Recovery

The morning after crying yourself to sleep, you feel like you’ve been involved a minor car accident. You cried because you were scared, or sad, or overwhelmed by the insurance money you’ll end up owing, and your body aches all over, like everything’s just a little bit off. You went to bed feeling unstable, on rocky ground, shaken from the accident. And then you tried to sleep, but couldn’t do it, couldn’t do it without remembering that fear, that sadness, that shame you feel because you were involved in an accident in the first place. So you cried. With abandon. Not fully knowing the reason for the tears, but knowing you were sad, and somehow, that sadness needed to get out. Your pillow was soaked, your husband was worried, and you were unable to calm down until at last—at last—all the tears were out. And in the morning, you woke up bleary-eyed and reluctant, wishing you could stay in bed and didn’t have to face your mundane little life, didn’t have to eat breakfast or go to the bathroom or take your medicine or brush your teeth. None of it seems important in the wake of that cry. None of it matters.

Of course, it’s raining the morning after your cry, the weather perfectly matching your mood and making it harder for you to justify being and staying out of bed. When the world cries, shouldn’t you cry along with it? You wander aimlessly through the house, you eat too much cereal (because of course you are ravenous after expending all that energy on your tears) and you sip cup after cup of coffee, that warm, sweet, milky comfort that has slowly become your elixir of life. You build a castle with your little one and then set him in front of the TV so you can pretend to be alone, even though you’re only in the next room. You pick the easiest chore to cross of your to-do list. And then you sit, directionless, wondering what you’re supposed to do next.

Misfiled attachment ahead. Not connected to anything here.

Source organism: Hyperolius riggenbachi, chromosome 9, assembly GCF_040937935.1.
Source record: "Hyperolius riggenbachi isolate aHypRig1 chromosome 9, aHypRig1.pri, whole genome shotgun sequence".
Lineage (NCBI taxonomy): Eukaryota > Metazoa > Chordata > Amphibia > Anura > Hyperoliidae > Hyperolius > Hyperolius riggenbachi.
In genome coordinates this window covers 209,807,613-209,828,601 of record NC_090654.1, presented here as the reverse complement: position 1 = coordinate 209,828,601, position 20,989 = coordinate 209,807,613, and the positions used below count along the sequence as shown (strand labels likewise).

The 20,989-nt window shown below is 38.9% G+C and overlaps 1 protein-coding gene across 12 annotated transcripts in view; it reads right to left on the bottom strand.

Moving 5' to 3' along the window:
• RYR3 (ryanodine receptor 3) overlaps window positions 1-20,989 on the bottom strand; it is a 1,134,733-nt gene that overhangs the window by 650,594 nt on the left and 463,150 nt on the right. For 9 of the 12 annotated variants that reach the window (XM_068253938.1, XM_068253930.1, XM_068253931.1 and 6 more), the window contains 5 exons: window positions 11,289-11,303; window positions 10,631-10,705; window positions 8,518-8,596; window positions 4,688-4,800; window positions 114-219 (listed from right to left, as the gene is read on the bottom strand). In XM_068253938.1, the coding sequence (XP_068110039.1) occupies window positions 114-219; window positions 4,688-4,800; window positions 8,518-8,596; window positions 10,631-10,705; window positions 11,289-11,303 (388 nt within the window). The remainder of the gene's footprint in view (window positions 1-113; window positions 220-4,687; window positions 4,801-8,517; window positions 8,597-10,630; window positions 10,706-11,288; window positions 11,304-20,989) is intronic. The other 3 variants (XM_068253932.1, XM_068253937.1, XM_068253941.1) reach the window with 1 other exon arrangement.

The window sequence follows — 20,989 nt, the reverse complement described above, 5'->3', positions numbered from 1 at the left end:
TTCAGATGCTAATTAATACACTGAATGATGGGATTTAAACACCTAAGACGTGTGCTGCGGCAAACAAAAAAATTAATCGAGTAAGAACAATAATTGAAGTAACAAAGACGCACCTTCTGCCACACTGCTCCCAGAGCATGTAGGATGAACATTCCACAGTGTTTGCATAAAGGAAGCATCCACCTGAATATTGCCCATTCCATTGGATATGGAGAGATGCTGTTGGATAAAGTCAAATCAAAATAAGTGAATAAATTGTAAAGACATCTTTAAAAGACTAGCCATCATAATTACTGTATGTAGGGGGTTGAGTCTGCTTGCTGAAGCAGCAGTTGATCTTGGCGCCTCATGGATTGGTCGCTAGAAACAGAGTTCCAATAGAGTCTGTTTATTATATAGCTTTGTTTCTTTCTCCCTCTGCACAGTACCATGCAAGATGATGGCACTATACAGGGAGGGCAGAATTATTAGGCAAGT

I am currently in the throes of a deep, deep depression. I have sought help from a counselor and a psychiatrist, but that kind of help takes time. Healing takes time, and coming back from this will take lots and lots of time, self-reflection, and probably a handful of other uncomfortable things that I won’t want to deal with. Sometimes it’s easier to just be in the sadness, to wallow in it, to welcome it in, because being sad and alone, because throwing your own little pity party, is—well, it feels safe. It’s not revealing yourself to anyone; it’s not burdening anyone with your mental illness, your inability to be normal, your inability to listen their pep talk that you know is well meaning but frankly, is just empty words.

I saw this commercial and cried. Please watch it with an open heart.

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2 thoughts on “Recovery

  1. Kate says:

    Thanks for posting that commercial, really powerful. I never feel like I have the right words and so badly long to say something that will alleviate the pain. I’m so sorry that you have been in a deep depression, but I’m glad you are getting some help in this dark time and I wish I was there to give you a hug and sit with you in the darkness. I love you and am praying that you begin to see glimpses of light breaking into the darkness this week.

  2. Eunice says:

    Thank you for sharing. And for being so open and honest about your struggles with depression. I admire you. Sending lots of love and hugs your way! If I lived closer, I would totally come help take care of that to-do list so you could cocoon. Love you friend!

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